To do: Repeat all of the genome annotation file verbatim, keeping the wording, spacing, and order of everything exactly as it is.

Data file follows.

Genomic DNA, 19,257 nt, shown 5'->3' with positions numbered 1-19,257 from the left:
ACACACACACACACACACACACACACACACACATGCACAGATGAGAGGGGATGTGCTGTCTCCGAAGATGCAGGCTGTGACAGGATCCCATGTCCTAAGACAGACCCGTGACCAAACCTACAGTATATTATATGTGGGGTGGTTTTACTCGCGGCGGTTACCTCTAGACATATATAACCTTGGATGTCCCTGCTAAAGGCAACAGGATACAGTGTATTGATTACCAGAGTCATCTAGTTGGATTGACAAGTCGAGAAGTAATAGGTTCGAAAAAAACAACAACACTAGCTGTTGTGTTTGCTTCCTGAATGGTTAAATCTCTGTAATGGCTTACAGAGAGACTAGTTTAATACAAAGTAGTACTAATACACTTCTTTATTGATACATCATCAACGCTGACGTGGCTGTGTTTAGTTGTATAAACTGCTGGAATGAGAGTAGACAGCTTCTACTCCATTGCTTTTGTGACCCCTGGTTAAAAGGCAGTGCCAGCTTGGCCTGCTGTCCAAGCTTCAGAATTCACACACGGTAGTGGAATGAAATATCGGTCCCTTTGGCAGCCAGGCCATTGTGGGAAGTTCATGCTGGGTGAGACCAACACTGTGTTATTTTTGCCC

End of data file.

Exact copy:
Genomic DNA, 19,257 nt, shown 5'->3' with positions numbered 1-19,257 from the left:
ACACACACACACACACACACACACACACACACATGCACAGATGAGAGGGGATGTGCTGTCTCCGAAGATGCAGGCTGTGACAGGATCCCATGTCCTAAGACAGACCCGTGACCAAACCTACAGTATATTATATGTGGGGTGGTTTTACTCGCGGCGGTTACCTCTAGACATATATAACCTTGGATGTCCCTGCTAAAGGCAACAGGATACAGTGTATTGATTACCAGAGTCATCTAGTTGGATTGACAAGTCGAGAAGTAATAGGTTCGAAAAAAACAACAACACTAGCTGTTGTGTTTGCTTCCTGAATGGTTAAATCTCTGTAATGGCTTACAGAGAGACTAGTTTAATACAAAGTAGTACTAATACACTTCTTTATTGATACATCATCAACGCTGACGTGGCTGTGTTTAGTTGTATAAACTGCTGGAATGAGAGTAGACAGCTTCTACTCCATTGCTTTTGTGACCCCTGGTTAAAAGGCAGTGCCAGCTTGGCCTGCTGTCCAAGCTTCAGAATTCACACACGGTAGTGGAATGAAATATCGGTCCCTTTGGCAGCCAGGCCATTGTGGGAAGTTCATGCTGGGTGAGACCAACACTGTGTTATTTTTGCCC